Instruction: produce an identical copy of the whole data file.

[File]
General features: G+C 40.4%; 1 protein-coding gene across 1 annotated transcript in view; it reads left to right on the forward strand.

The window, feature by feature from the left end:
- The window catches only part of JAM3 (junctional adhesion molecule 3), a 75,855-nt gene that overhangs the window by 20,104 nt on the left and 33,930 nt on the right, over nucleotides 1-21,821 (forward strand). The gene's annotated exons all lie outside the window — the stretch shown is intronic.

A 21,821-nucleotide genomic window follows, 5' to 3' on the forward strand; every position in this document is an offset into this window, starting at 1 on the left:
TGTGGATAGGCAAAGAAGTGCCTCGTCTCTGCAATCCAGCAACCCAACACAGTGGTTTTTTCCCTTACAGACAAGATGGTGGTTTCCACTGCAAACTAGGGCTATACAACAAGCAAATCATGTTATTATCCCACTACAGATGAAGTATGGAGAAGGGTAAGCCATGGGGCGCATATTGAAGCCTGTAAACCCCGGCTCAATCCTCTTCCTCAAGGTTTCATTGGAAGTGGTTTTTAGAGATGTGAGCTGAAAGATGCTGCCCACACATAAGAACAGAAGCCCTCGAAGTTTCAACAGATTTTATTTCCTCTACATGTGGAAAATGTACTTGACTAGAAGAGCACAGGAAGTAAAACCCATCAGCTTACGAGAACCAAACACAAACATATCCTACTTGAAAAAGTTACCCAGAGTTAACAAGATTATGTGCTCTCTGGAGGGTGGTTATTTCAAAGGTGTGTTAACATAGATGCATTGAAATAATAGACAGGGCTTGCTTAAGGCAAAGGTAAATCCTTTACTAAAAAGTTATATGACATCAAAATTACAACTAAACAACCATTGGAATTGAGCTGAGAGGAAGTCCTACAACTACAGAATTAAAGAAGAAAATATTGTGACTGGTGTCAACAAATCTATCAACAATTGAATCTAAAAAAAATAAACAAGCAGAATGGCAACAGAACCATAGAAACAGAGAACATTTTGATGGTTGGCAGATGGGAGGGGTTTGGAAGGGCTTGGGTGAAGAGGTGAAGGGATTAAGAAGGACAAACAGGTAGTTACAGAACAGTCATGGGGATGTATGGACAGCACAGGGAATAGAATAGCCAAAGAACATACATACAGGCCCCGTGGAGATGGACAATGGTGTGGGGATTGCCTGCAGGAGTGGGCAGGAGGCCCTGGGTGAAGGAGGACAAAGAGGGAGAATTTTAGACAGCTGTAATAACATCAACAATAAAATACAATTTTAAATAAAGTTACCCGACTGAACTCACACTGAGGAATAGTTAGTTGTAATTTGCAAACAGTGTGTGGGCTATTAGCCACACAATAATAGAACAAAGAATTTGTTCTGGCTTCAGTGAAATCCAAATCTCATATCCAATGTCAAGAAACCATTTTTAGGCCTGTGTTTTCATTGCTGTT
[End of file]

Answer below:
General features: G+C 40.4%; 1 protein-coding gene across 1 annotated transcript in view; it reads left to right on the forward strand.

The window, feature by feature from the left end:
- The window catches only part of JAM3 (junctional adhesion molecule 3), a 75,855-nt gene that overhangs the window by 20,104 nt on the left and 33,930 nt on the right, over nucleotides 1-21,821 (forward strand). The gene's annotated exons all lie outside the window — the stretch shown is intronic.

A 21,821-nucleotide genomic window follows, 5' to 3' on the forward strand; every position in this document is an offset into this window, starting at 1 on the left:
TGTGGATAGGCAAAGAAGTGCCTCGTCTCTGCAATCCAGCAACCCAACACAGTGGTTTTTTCCCTTACAGACAAGATGGTGGTTTCCACTGCAAACTAGGGCTATACAACAAGCAAATCATGTTATTATCCCACTACAGATGAAGTATGGAGAAGGGTAAGCCATGGGGCGCATATTGAAGCCTGTAAACCCCGGCTCAATCCTCTTCCTCAAGGTTTCATTGGAAGTGGTTTTTAGAGATGTGAGCTGAAAGATGCTGCCCACACATAAGAACAGAAGCCCTCGAAGTTTCAACAGATTTTATTTCCTCTACATGTGGAAAATGTACTTGACTAGAAGAGCACAGGAAGTAAAACCCATCAGCTTACGAGAACCAAACACAAACATATCCTACTTGAAAAAGTTACCCAGAGTTAACAAGATTATGTGCTCTCTGGAGGGTGGTTATTTCAAAGGTGTGTTAACATAGATGCATTGAAATAATAGACAGGGCTTGCTTAAGGCAAAGGTAAATCCTTTACTAAAAAGTTATATGACATCAAAATTACAACTAAACAACCATTGGAATTGAGCTGAGAGGAAGTCCTACAACTACAGAATTAAAGAAGAAAATATTGTGACTGGTGTCAACAAATCTATCAACAATTGAATCTAAAAAAAATAAACAAGCAGAATGGCAACAGAACCATAGAAACAGAGAACATTTTGATGGTTGGCAGATGGGAGGGGTTTGGAAGGGCTTGGGTGAAGAGGTGAAGGGATTAAGAAGGACAAACAGGTAGTTACAGAACAGTCATGGGGATGTATGGACAGCACAGGGAATAGAATAGCCAAAGAACATACATACAGGCCCCGTGGAGATGGACAATGGTGTGGGGATTGCCTGCAGGAGTGGGCAGGAGGCCCTGGGTGAAGGAGGACAAAGAGGGAGAATTTTAGACAGCTGTAATAACATCAACAATAAAATACAATTTTAAATAAAGTTACCCGACTGAACTCACACTGAGGAATAGTTAGTTGTAATTTGCAAACAGTGTGTGGGCTATTAGCCACACAATAATAGAACAAAGAATTTGTTCTGGCTTCAGTGAAATCCAAATCTCATATCCAATGTCAAGAAACCATTTTTAGGCCTGTGTTTTCATTGCTGTT